Cape Town, South Africa — ESI-AFRICA.COM — 18 March 2010 – The government of South Africa “’ the African continent’s largest electricity producer “’ has approved a 20-year plan that will see an increased reliance on nuclear energy, even as Japan battles to prevent a meltdown at one of its nuclear plants and China halts all atomic-power expansion plans.
“South Africa needs to diversify the energy mix away from coal,” minister in the presidency Collins Chabane told reporters here. “Under the so-called Integrated Resource Plan, 23% of newly generated power should come from nuclear sources by 2031.” That compares with 2.1% in 2009, according to BP plc statistics.
The decision comes amid fears of radiation leaks from a stricken atomic facility north of Tokyo, after a magnitude-9 earthquake and 7m tsunami hit Japan last Friday. China, building more nuclear reactors than any other nation, will stop approving new atomic plants “until safety and improved long-term development plans are cleared,” it said.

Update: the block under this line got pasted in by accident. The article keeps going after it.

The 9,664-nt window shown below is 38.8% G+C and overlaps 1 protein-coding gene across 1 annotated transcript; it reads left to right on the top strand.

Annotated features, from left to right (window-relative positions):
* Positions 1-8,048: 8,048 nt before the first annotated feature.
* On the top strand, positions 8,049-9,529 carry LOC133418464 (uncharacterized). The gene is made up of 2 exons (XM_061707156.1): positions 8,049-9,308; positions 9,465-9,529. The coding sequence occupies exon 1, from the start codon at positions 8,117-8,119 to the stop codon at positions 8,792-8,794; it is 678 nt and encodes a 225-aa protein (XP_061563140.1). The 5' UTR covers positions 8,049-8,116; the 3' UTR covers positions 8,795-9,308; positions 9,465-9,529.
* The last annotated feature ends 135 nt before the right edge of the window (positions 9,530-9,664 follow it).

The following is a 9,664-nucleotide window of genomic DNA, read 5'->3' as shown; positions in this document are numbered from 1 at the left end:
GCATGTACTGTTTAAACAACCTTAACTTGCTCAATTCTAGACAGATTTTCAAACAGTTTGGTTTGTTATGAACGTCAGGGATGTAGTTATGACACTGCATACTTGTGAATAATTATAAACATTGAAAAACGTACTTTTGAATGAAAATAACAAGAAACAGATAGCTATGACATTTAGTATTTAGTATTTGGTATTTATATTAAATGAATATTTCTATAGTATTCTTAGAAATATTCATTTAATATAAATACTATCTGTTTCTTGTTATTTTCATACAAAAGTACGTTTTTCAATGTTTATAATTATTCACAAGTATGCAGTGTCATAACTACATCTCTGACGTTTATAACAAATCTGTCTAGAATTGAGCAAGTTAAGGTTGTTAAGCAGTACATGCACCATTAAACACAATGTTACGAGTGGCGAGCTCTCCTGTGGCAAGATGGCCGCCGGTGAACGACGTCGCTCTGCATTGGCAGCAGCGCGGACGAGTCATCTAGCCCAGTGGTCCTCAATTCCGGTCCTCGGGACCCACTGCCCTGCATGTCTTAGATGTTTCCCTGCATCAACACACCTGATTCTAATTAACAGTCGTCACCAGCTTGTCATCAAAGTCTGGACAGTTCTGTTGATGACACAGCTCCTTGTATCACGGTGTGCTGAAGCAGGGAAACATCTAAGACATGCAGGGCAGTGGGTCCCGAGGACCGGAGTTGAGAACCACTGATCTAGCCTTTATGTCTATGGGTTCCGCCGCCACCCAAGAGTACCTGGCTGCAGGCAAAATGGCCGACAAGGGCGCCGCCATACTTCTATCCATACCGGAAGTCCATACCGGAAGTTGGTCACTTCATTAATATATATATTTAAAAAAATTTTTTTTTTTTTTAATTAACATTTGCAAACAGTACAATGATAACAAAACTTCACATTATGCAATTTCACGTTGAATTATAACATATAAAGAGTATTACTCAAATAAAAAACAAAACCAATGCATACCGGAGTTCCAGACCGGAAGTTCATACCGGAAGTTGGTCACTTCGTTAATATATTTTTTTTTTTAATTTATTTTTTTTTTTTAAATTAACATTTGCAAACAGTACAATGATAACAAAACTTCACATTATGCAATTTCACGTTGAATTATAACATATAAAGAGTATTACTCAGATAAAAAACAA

“We haven’t chosen a technology for the nuclear plants,” director-general of energy Nelisiwe Magubane told reporters. “We’re not in a position to say how many plants are going to be built,” who will build them or what the cost will be, she said.
Under South Africa’s latest energy plan, 15% of newly generated power will come from coal, 42% from renewable sources and 6% from gas. In 2009, South Africa got 78.3% of its energy from coal, 19.2% from oil and 2.1% from nuclear power, according to BP.
The cabinet has also approved a draft law to establish an agency that will buy power from independent electricity producers. Eskom, based in Johannesburg, currently provides about 95% of South Africa’s electricity.
“The agency will facilitate participation by the independent power producers,” energy minister Dipuo Peters told reporters. “We have a policy in the country that says 30% of power in the country must be generated by independent companies.”